“The subpoenaed non-party EP should hire an attorney to determine if the subpoena can be quashed,” Volpi says. The most common grounds for quashing a subpoena are procedural shortcomings in the preparation and service of the subpoena. Less commonly, a subpoena can be quashed if the subpoenaed EP can demonstrate the subpoena is a significant burden that would dramatically affect his or her practice (e.g., the deposition is scheduled during a time when he or she cannot take time off).
If not, it is best to deliver the truth in the light most favorable to the defendant EP. “The non-party EP should testify that the defendant EP ‘voiced regret for plaintiff’s poor outcome’ rather than ‘He told me that he really screwed up and was expecting this lawsuit,’” Volpi adds.
Amy Evans, JD, says there are two main triggers for a deposition notice or subpoena: If the ED provider’s name appears in the medical record and/or if the person’s name is mentioned by any party or witness to the case.
“Attorneys will question the ED provider about all aspects of the discussion,” says Evans, executive vice president of the liability claims division at Bellevue, WA-based Intercare Insurance Services. They will cover the time, place, setting, witnesses, participants, what prompted the discussion, what was said, what they thought, and what they did thereafter. “It can become a bad case of ‘telephone,’ especially when memories and testimony differ as time passes,” Evans says.
This can create “poor optics, and increase the value and exposure in a case,” Evans adds. That is true even if the discussion had no bearing on the medical care provided.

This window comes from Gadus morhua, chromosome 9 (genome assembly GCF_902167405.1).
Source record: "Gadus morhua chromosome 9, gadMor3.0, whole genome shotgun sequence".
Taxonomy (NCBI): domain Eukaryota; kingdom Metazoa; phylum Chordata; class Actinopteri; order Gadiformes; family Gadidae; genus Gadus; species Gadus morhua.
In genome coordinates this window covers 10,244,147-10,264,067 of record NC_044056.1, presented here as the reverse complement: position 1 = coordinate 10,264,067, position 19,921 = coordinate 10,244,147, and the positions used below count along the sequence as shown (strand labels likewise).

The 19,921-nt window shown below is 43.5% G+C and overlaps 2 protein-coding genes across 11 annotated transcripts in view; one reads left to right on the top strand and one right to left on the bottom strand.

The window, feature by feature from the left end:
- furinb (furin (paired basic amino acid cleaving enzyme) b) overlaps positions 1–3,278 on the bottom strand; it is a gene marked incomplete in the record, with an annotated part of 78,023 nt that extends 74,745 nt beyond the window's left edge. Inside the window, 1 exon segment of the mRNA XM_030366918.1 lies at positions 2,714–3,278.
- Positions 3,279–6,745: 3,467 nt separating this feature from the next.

“Attorneys will also attempt to use the ED provider as a de facto expert witness in the case,” Evans explains. ED providers will be asked their medical opinions, what they would have done, and what should have been done. The attorney will ask these questions regarding both the facts of the case at hand and various hypothetical situations.
“The ED provider may also be asked their opinions about the defendants in the case, their professional and personal reputations, any rumors about them, and any knowledge of bad outcomes or complaints,” Evans says.
Evans says the safest bet for EP defendants is to vent about the lawsuit only with their retained attorney. All such discussions are protected by privilege. EPs also should discuss the spousal privilege in their state with the attorney to ensure that those discussions are protected, too. “Therapy or counseling is also an option, which should provide privilege as well,” Evans adds.
Financial Disclosure: Kay Ball, PhD, RN, CNOR, FAAN (Nurse Planner), is a consultant for Ethicon USA and Mobile Instrument Service and Repair. The following individuals disclose that they have no consultant, stockholder, speaker’s bureau, research, or other financial relationships with companies having ties to this field of study: Arthur R. Derse, MD, JD, FACEP (Physician Editor), Stacey Kusterbeck (Author), Jonathan Springston (Editor), Jill Drachenberg (Editor), Leslie Coplin (Editorial Group Manager), and Amy M. Johnson, MSN, RN, CPN (Accreditations Manager).